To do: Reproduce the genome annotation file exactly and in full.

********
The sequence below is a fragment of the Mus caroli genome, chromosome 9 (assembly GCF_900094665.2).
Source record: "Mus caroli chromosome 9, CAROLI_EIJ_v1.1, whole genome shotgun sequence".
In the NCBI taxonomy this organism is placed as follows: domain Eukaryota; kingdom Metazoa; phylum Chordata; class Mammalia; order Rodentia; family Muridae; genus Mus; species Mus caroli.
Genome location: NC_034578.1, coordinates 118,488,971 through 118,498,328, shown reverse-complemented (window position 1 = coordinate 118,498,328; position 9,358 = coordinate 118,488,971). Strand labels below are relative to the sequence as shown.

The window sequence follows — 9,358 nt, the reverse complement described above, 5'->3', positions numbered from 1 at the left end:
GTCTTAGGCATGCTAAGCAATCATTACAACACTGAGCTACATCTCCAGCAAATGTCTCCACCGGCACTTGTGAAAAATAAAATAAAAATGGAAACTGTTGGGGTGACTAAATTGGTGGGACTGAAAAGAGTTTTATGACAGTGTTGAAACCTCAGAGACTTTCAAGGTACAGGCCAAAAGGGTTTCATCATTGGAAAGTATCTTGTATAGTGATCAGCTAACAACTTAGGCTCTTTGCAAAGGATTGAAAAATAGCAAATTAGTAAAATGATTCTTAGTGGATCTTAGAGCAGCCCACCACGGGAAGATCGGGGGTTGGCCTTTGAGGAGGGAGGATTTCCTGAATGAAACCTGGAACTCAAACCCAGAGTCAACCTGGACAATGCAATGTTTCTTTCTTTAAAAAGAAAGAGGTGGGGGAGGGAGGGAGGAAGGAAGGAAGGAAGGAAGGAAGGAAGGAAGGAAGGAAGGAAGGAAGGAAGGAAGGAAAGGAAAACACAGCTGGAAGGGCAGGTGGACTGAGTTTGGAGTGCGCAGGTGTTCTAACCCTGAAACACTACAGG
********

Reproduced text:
The sequence below is a fragment of the Mus caroli genome, chromosome 9 (assembly GCF_900094665.2).
Source record: "Mus caroli chromosome 9, CAROLI_EIJ_v1.1, whole genome shotgun sequence".
In the NCBI taxonomy this organism is placed as follows: domain Eukaryota; kingdom Metazoa; phylum Chordata; class Mammalia; order Rodentia; family Muridae; genus Mus; species Mus caroli.
Genome location: NC_034578.1, coordinates 118,488,971 through 118,498,328, shown reverse-complemented (window position 1 = coordinate 118,498,328; position 9,358 = coordinate 118,488,971). Strand labels below are relative to the sequence as shown.

The window sequence follows — 9,358 nt, the reverse complement described above, 5'->3', positions numbered from 1 at the left end:
GTCTTAGGCATGCTAAGCAATCATTACAACACTGAGCTACATCTCCAGCAAATGTCTCCACCGGCACTTGTGAAAAATAAAATAAAAATGGAAACTGTTGGGGTGACTAAATTGGTGGGACTGAAAAGAGTTTTATGACAGTGTTGAAACCTCAGAGACTTTCAAGGTACAGGCCAAAAGGGTTTCATCATTGGAAAGTATCTTGTATAGTGATCAGCTAACAACTTAGGCTCTTTGCAAAGGATTGAAAAATAGCAAATTAGTAAAATGATTCTTAGTGGATCTTAGAGCAGCCCACCACGGGAAGATCGGGGGTTGGCCTTTGAGGAGGGAGGATTTCCTGAATGAAACCTGGAACTCAAACCCAGAGTCAACCTGGACAATGCAATGTTTCTTTCTTTAAAAAGAAAGAGGTGGGGGAGGGAGGGAGGAAGGAAGGAAGGAAGGAAGGAAGGAAGGAAGGAAGGAAGGAAGGAAGGAAGGAAGGAAAGGAAAACACAGCTGGAAGGGCAGGTGGACTGAGTTTGGAGTGCGCAGGTGTTCTAACCCTGAAACACTACAGG